Joseph P. Ellery, 30, (left) pulled a gun he jumped in the Mitsubishi 3GT coupe that Donald G. Young was driving before Young grabbed the gun and it “just went off,” Ellery reportedly told police.
Young, who family members said is in his 50s, is in critical condition at Providence Sacred Heart Medical Center with a single gunshot to his upper body, according to court papers.
Ellery is in Spokane County Jail on $25,000 bond after appearing in court Monday on one count of first-degree assault.
After Young collapsed in the street, Ellery tried driving the Mitsubishi from the scene but ran after he couldn’t get it started, police said.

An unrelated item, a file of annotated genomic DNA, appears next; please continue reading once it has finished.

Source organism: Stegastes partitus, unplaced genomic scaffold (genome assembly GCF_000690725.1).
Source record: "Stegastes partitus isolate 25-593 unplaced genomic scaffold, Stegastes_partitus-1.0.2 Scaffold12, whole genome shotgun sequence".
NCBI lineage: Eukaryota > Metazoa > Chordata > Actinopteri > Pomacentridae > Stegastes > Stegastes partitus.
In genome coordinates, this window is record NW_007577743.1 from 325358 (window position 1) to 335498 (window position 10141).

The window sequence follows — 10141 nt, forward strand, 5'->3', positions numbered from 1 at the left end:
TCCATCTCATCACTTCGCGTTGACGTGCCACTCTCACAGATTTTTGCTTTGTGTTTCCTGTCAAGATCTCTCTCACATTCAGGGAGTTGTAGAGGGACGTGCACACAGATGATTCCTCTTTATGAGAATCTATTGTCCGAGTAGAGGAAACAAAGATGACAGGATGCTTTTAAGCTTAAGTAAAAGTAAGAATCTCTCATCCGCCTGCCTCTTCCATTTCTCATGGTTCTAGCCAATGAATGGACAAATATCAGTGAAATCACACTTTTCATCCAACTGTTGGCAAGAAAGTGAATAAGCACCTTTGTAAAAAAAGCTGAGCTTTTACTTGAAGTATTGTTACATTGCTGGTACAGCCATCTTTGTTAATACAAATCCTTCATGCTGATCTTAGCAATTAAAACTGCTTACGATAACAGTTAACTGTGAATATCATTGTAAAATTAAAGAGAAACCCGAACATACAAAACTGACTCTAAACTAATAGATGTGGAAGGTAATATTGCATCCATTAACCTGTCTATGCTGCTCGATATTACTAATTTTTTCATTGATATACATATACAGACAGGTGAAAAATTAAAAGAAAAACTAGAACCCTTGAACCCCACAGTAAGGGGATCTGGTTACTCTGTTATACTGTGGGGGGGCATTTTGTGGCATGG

He was arrested after a police dog tracked him to a dog house in the 2500 block of North Normandie.
Also arrested was Richard P. Hoffman, 34, who police say was driving his 2001 Chevy pickup with Ellery when Ellery got out and approached Young, according to court documents.
Hoffman is charged with drug possession. Hoffman (right) told police he heard a woman in a Ford Explorer that was between his pickup and Young’s Mitsubishi scream for help as the Mitsubishi rocked back and forth.
“Several witnesses began approaching and Hoffman yelled at them to get back because he (Ellery) had a gun and he just shot someone,” according to court documents.
Ellery has previous convictions for burglary and criminal mischief and Yellowstone County, Mont.
In August, he was credited for 67 days served in Spokane County Jail after pleading guilty to second-degree burglary and attempted theft of a motor vehicle in Spokane County, according to news archives.
It’s unclear if Ellery is related to Justin Jay Ellery, the 24-year-old accused of armed robberies at Zip Trip and Papa John’s.